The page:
The Web of Life (96) Reptiles


The man who never alters his opinions is like standing water, and breeds reptiles of the mind. ~ English poet William Blake

There are 9,547 known reptile species. All breathe air, even those thoroughly adapted to an aquatic lifestyle.

Reptiles have a skin covered in scales and/or scutes. Most lay shelled eggs, though some vipers and constrictor snakes are viviparous (live birth).

All reptiles are considered tetrapods (4-legged). Snakes qualify by their descent from lizards, though they lost their limbs and external ears at the gain of specialized adaptations. The most primitive of the modern snake groups – pythons and boas – retain vestigial hindlimbs, which show as small, horn-like claws at the base of the tail.

Snakes are lizards sans 4 limbs and external ears. But then, lizards don’t necessarily have legs nor external ears. There are worm-lizards that appear as oversized earthworms. The white worm-lizard of South America often forages in the deep galleries where leafcutter ants dump their waste. The larvae of certain beetles pass their own worm-hood there, serving as worm-lizard food when found.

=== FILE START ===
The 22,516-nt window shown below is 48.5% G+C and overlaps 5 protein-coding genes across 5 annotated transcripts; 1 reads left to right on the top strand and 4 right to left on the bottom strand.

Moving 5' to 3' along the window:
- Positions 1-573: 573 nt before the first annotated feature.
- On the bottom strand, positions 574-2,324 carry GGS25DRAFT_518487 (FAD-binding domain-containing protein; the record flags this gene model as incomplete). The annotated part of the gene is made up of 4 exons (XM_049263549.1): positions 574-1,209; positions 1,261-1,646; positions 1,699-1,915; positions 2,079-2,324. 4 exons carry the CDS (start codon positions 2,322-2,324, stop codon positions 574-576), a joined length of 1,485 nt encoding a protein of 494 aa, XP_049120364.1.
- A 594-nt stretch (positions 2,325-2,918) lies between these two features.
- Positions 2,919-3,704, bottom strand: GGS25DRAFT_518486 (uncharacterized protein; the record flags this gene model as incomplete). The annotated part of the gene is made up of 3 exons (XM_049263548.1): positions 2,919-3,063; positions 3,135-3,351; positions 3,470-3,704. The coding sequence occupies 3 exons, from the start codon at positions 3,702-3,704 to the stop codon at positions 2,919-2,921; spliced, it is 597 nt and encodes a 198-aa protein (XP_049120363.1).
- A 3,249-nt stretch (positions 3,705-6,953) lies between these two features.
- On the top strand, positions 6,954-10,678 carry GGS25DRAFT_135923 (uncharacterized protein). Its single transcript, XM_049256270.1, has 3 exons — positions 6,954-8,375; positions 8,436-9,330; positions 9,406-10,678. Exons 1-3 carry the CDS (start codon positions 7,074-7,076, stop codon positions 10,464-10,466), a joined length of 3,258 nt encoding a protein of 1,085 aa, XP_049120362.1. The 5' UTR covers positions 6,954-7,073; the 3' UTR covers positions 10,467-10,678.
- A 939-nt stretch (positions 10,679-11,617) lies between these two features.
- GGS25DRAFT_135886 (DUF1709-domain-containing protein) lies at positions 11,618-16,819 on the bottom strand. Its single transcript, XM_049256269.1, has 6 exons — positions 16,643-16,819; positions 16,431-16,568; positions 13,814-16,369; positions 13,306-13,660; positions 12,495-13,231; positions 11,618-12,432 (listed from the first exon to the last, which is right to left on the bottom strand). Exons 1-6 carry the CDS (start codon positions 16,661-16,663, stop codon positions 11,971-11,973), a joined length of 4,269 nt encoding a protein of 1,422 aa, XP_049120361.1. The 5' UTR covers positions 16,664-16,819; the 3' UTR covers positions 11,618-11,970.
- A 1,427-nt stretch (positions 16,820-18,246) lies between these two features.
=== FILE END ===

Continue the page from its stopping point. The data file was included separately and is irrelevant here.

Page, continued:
Carl Linnaeus, the father of modern taxonomy, was an incautious observer. He misclassified amphibians and reptiles as a single animal group. Working in species-poor Sweden, Linnaeus’ observation of snakes in the water in the 1740s led him to a facile conclusion.

French zoologist Pierre André Latreille first parceled amphibians and reptiles into separate classes in 1825; a determination popularized by English anatomist Thomas Henry Huxley. Huxley, along with English biologist Richard Owen, clumped “antediluvian monsters” into Reptilia. With this, dinosaurs became reptiles, which isn’t quite right.

German biologist Ernst Haeckel decided it logical in 1866 that vertebrates be divided by respective reproductive strategy; whereupon reptiles, birds, and mammals were united by an amniotic egg. By the end of the 19th century, birds and mammals were excluded from Reptila, as they are endothermic, whereas reptiles otherwise are ectothermic. (Dinosaurs were mesothermic – one of the telling indicators that they do not belong in the reptile class.)

That left reptiles as amphisbaenians (carnivorous worm-lizards of Africa and South America), lizards, tuatara (a unique New Zealand lizard), toads, turtles, alligators & crocodiles, and snakes, along with the fossil groups of dinosaurs, synapsids (mammal-like reptiles), and Permian period pareiasaurs: proto-turtles that were up to 300 cm long and 600 kg. This remains the common definition of the class Reptilia.

It is sloppy classification. Dinosaurs don’t belong, and birds, which descended from dinosaurs, are latter arrivals in the clade of dinosaurs.